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Published on 5 August 2020

Press release

Beirut blast threatens to disrupt food imports to Lebanon, in midst of rising hunger and economic crisis.

Following the massive explosion in at Beirut’s port yesterday which has killed at least 100 people and injured some 4,000, Christian Aid - which works in Lebanon alongside partners - has expressed its horror at the scale of human suffering caused by the blast, and echoed the widespread concern that it could further destabilise a country that was already facing an economic and political crisis.

Máiréad Collins, Christian Aid’s Senior Advocacy Advisor on Syria, Iraq and Lebanon, said:

“The horrific and shocking explosion in Beirut comes amid what was already a perfect storm in Lebanon of displacement, pandemic, civil unrest, government corruption and economic crisis.

“This morning our partners are waking up to devastation in Lebanon’s capital city. There are scarcely any homes that are not damaged, with many destroyed; businesses and livelihoods were wiped out in seconds.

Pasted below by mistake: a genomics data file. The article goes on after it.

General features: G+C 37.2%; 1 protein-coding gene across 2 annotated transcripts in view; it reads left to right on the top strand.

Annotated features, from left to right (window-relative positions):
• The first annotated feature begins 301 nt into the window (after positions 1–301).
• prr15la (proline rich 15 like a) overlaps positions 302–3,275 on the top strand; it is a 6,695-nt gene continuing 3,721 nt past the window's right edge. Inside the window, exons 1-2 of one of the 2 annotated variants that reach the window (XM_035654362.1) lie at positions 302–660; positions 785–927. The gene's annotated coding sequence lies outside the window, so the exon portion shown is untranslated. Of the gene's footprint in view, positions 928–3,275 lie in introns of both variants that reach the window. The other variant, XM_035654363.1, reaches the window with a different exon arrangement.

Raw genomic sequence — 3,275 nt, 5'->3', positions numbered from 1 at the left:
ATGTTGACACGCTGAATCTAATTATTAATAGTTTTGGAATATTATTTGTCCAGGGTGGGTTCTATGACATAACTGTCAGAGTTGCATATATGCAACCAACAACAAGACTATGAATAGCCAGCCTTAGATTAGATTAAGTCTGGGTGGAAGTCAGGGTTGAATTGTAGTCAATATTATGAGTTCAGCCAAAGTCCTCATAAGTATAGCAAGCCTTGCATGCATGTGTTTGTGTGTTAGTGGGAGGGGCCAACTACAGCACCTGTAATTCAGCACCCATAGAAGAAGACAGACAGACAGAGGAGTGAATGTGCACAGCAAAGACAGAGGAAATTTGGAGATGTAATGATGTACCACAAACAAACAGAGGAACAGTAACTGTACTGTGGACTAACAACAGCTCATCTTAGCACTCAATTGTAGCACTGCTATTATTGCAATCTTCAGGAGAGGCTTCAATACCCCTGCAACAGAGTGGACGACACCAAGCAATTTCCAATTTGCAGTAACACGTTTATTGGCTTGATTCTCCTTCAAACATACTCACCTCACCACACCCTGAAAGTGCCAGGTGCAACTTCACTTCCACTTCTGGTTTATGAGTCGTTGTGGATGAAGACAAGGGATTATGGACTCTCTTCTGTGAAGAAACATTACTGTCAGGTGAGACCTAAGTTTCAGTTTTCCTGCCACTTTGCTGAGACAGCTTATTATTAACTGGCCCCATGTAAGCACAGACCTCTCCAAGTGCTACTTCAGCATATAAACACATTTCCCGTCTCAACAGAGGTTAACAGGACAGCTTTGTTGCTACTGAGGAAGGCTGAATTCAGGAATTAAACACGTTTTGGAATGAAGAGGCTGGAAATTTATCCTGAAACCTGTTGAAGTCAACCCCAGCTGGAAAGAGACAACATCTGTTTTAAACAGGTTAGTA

“The Covid-19 pandemic has already exposed the Lebanese workforce to a steep drop in living standards.  As many as 75% per cent of Lebanese workers are in the informal sector, and the proportion is higher for Syrian refugees. These people have no social protection to help them weather the economic crisis. Already in April of this year, our partner Basmeh & Zeitooneh [Smile and Olive] reported that they had spoken to families who at that early stage were already reporting having no food, not even bread in their homes.

“Now, the food crisis will deepen further. The grain stores in the port are completely destroyed. The port is the entry way for Lebanon’s grain imports; they import 90% of their grain for the staple Lebanese bread.

“This explosion has made a very dire situation worse – with a growing number of Lebanese vulnerable to destitution - and could not have come at a worse time for the besieged country.”

Fadi Hallisso, director of Basmeh & Zeitooneh, who is on the ground in Beirut, and Máiréad Collins, who regularly visits Lebanon, are available for broadcast interviews.